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Published: January 1st 2014
And so begins my final blog entry from Scotland, as well as my first entry for 2014! Happy New Year to you all! I got to experience 2014 five or six hours before most of you, just sayin'...
It has been enjoyable to stay in David's apartment for nearly 8 days now. Not only does this save me vast amounts of money, but it gives me access to a kitchen (I have been cooking deluxe meals each night) and enables us to take midday breaks from adventures and not worry about leaving our possessions strewn about.
Our most recent days have been very relaxed, especially when you compare them to our first several days where we toured Edinburgh Castle, climbed Arthur's seat and Calton Hill, and went into the highlands in search of hairy coos. Since then, we have toured the Queen's Palace at Holyrood, issued in the New Year (Scotland style), and toured the National Galleries of Scotland and the National Museum of Scotland.
Being that Scotland is part of the United Kingdom, it is under direct domion of the Queen, whatever that means. In downtown Edinburgh is located Holyrood Palace, a residence of Queen Elizabeth II during the summertime. This palace has been a residence for Scottish and English monarchs since its first days in the 16th century. Located inside is ridiculously fancy furniture, artwork, dinnerware, and architechture. In addition, there is a good deal of history housed inside. Toward the end of the tour is the bedchamber of Mary Queen of Scots and, in an adjacent room, the bloodstained floor where one of her advisors was brutally stabbed by Mary's second husband. Those were crazy times. The best part of the Palace is the adjoining ruins of Holyrood Abbey. This abbey was built before the palace and today stands roofless with all of its magnificent windows, doorways, arches, and tombstones illuminated by the sun.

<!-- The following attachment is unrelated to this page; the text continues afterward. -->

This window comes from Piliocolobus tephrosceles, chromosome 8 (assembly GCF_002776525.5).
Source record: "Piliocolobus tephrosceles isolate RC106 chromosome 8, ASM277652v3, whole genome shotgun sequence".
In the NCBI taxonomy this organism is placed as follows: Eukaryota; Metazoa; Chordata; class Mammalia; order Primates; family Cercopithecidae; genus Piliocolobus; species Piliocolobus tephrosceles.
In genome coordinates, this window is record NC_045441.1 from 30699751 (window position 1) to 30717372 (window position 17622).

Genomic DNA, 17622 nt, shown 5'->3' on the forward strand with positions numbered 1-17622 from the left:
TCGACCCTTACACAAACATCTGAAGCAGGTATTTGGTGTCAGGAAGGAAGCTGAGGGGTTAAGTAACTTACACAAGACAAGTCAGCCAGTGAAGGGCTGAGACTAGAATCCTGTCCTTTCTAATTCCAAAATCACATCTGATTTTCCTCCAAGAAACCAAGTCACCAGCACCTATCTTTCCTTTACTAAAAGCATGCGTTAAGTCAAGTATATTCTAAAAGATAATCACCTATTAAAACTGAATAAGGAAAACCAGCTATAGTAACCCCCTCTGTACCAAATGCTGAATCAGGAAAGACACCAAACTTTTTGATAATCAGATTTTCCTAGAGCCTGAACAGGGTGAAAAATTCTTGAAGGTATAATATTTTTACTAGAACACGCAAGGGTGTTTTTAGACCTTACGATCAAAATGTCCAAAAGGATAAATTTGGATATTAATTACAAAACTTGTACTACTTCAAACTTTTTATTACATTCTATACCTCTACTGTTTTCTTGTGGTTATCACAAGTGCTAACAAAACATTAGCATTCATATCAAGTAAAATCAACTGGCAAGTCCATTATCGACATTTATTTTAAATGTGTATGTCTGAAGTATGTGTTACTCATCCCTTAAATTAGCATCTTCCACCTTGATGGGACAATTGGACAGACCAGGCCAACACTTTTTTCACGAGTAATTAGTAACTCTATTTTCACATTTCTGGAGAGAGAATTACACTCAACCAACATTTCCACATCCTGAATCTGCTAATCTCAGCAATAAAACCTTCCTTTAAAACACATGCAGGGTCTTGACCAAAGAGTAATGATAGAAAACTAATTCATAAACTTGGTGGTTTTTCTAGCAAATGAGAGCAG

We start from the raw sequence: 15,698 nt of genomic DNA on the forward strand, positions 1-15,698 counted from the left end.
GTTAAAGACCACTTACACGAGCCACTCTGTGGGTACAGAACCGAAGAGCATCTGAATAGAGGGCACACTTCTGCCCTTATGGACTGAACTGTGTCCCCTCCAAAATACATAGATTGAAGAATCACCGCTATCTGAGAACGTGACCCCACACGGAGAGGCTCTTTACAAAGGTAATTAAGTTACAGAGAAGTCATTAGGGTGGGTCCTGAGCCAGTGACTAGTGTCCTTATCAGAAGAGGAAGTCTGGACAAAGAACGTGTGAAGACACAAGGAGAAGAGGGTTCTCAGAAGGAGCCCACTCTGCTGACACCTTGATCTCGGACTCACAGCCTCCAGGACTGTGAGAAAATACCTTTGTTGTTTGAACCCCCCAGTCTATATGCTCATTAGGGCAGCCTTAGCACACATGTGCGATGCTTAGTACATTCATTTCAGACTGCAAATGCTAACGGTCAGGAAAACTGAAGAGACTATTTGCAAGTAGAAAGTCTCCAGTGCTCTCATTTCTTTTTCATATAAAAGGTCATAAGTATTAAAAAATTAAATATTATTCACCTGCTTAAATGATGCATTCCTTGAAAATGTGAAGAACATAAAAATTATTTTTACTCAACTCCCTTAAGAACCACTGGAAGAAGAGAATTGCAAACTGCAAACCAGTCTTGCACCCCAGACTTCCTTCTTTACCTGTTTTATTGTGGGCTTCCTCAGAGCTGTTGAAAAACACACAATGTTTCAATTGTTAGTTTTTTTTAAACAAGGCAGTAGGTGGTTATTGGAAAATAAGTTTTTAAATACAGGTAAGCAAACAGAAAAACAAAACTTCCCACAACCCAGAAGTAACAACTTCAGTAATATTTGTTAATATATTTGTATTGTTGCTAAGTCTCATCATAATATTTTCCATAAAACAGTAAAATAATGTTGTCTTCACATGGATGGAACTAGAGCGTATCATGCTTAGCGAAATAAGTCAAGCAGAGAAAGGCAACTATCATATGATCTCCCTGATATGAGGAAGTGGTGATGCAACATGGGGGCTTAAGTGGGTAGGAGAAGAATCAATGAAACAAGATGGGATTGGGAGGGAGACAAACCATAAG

If you ever find yourself in Edinburgh and are looking for free things to do, I highly recommend the National Galleries of Scotland and the National Museum of Scotland. The part of the National Galleries which we first entered was filled with local art, much of which I rather enjoyed as it was thought-provoking and pleasing to the eye. Yet further inside we came to the galleries containing world-famous works. Here were housed works by da Vinci, Raphael, Titian, Botticelli, Rembrandt, El Greco, Gainsborough, Rodin, Copley, West, and many many more. I could've stayed in there for hours. The most famous work of art was probably "The Kiss" - a sculpture by Rodin, though my personal favorite was "The Three Ages of Man", one of Titian's more famous works. I recommend at least giving it a Google image search.
Our time in the National Galleries was cut short by our desire to go to the National Museum before it closed at 5:00. This was well worth leaving the Gallery early for. Since we only had about two hours in the Museum, we first focused on a large exhibit encompassing the history of Scotland. Many of the artifacts on display showed either the royal or the military aspect of Scotland's history. During our final minutes in the museum, I spent my time in a large and impressive exhibit of the natural world, more specifically focused on the behavior, anatomy, and evolution of animals from across the world. It was neat to see excellent specimens of scientific examples that I have learned in classes over the past three and a half years.